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Monday’s Art Notes

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Paul Fisher makes adjustments to the world’s oldest continually-working mechanical clock as he hand-winds it for the very last time on August 21, 2010 in Wells, England. The clock in Somerset’s Wells Cathedral has been wound by hand since it was installed in the 1380’s, however as of Monday when Paul Fisher — who is 63 — retires, the mechanism will be replaced by an automatic electric motor. Installed in 1392, the clock face is the oldest in the world although the original motor mechanism was replaced in 1882 and now operates in the Science Museum in London. Photo by Matt Cardy/ Getty Images

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A Van Gogh painting worth $50 million was stolen from a Cairo museum on Saturday, via BBC. Authorities erroneously reported that the painting had already been recovered, but it remains missing.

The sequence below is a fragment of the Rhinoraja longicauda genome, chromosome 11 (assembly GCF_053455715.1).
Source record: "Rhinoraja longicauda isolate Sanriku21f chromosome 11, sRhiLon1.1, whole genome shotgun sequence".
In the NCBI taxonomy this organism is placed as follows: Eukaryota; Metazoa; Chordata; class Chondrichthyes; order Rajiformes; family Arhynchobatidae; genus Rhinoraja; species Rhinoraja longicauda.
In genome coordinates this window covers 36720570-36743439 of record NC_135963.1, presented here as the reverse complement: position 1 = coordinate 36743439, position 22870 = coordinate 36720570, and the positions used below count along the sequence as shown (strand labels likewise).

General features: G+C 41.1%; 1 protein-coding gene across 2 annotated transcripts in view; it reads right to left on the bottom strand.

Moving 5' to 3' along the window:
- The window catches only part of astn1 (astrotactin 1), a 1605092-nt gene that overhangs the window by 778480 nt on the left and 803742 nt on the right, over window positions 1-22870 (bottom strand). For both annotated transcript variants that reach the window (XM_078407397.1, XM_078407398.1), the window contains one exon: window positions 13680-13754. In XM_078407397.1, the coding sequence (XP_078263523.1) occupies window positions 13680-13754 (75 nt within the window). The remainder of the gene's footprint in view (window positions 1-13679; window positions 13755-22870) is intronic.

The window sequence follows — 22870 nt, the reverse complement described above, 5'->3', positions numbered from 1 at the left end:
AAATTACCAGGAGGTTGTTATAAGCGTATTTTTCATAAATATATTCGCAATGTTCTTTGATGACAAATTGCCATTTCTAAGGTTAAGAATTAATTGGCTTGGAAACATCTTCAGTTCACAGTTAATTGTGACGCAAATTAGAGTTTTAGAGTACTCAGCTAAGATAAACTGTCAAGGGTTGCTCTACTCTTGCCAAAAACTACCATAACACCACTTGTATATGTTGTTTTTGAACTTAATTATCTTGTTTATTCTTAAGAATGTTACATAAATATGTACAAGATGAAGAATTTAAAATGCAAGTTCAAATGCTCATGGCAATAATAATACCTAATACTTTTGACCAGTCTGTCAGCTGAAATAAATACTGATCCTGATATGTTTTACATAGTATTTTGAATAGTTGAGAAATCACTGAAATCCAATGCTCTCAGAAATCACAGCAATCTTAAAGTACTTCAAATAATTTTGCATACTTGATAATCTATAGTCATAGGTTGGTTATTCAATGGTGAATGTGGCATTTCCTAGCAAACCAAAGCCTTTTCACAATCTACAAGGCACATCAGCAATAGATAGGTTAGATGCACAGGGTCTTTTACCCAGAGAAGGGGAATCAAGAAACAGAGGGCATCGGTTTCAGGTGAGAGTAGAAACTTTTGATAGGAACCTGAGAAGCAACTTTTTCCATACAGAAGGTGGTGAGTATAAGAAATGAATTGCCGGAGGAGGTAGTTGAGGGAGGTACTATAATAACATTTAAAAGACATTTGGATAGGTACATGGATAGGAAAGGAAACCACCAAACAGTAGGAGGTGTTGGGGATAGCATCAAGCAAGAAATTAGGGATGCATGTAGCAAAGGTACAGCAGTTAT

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A chestnut tree that grew outside the house that hid Anne Frank and her family — and which Frank had written about in her diary — collapsed in a storm in Amsterdam on Monday, via the Associated Press.

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A judge in Nashville rejected a plan by Fisk University to sell their collection of works by Georgia O’Keefe in order to keep the school afloat, via the Los Angeles Times

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British conservators have finished restoration on ancient cave paintings in Jordan, removing 2,000 years of dirt and grime to reveal incredible examples of Hellenistic art, via The Guardian.

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